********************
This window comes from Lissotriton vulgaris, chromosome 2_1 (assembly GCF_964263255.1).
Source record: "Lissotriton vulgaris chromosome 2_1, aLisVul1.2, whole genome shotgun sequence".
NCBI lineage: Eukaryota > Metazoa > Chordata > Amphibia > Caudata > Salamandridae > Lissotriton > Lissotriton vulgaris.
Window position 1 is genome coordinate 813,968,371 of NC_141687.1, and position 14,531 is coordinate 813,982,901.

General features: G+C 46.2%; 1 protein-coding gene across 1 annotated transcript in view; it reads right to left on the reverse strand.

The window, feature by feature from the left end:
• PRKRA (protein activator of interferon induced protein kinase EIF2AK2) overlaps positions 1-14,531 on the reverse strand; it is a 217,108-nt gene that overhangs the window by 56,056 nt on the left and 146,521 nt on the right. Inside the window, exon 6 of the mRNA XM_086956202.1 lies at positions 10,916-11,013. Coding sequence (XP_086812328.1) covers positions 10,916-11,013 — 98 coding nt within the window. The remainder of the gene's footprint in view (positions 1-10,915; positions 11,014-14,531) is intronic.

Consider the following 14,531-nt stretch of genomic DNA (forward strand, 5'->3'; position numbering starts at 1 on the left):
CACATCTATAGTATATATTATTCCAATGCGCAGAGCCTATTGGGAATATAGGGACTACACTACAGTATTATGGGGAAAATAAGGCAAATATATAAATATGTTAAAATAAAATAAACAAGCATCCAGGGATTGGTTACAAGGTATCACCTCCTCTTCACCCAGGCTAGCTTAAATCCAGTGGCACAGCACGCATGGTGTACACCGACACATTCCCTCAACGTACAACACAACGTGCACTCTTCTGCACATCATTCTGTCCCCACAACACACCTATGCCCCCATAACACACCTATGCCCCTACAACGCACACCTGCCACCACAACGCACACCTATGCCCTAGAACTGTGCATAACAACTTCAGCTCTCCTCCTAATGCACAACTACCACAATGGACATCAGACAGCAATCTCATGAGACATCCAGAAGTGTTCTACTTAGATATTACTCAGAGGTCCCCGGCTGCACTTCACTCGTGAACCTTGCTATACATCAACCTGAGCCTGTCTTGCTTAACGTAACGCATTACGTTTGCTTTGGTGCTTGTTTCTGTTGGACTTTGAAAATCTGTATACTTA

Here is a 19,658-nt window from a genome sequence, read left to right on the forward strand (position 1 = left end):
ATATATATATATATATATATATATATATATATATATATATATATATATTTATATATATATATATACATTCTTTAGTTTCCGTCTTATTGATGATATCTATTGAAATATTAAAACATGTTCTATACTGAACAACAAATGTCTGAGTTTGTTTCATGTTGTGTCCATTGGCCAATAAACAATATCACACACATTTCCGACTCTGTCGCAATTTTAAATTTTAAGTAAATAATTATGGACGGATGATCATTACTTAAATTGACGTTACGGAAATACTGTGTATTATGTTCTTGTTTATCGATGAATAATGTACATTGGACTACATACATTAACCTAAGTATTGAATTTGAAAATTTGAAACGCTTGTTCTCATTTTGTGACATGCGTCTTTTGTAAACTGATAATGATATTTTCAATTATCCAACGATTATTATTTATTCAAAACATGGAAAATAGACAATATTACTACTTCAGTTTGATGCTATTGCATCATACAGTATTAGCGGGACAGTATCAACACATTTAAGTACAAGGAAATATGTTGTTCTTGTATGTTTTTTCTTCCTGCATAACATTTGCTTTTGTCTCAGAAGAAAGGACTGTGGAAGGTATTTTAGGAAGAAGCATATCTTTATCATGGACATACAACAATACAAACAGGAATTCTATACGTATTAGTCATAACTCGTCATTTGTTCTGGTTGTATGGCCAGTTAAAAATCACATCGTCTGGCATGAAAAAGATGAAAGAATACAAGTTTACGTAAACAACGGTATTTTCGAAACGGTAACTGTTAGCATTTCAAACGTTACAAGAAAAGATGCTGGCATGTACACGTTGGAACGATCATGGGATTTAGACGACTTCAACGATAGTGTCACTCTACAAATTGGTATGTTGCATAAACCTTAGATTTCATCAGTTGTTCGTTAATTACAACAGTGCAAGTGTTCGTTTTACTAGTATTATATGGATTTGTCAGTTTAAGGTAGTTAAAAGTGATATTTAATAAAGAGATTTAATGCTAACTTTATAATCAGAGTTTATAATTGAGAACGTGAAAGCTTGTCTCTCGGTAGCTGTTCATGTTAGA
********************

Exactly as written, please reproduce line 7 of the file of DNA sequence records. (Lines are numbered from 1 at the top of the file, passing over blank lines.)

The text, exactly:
• PRKRA (protein activator of interferon induced protein kinase EIF2AK2) overlaps positions 1-14,531 on the reverse strand; it is a 217,108-nt gene that overhangs the window by 56,056 nt on the left and 146,521 nt on the right. Inside the window, exon 6 of the mRNA XM_086956202.1 lies at positions 10,916-11,013. Coding sequence (XP_086812328.1) covers positions 10,916-11,013 — 98 coding nt within the window. The remainder of the gene's footprint in view (positions 1-10,915; positions 11,014-14,531) is intronic.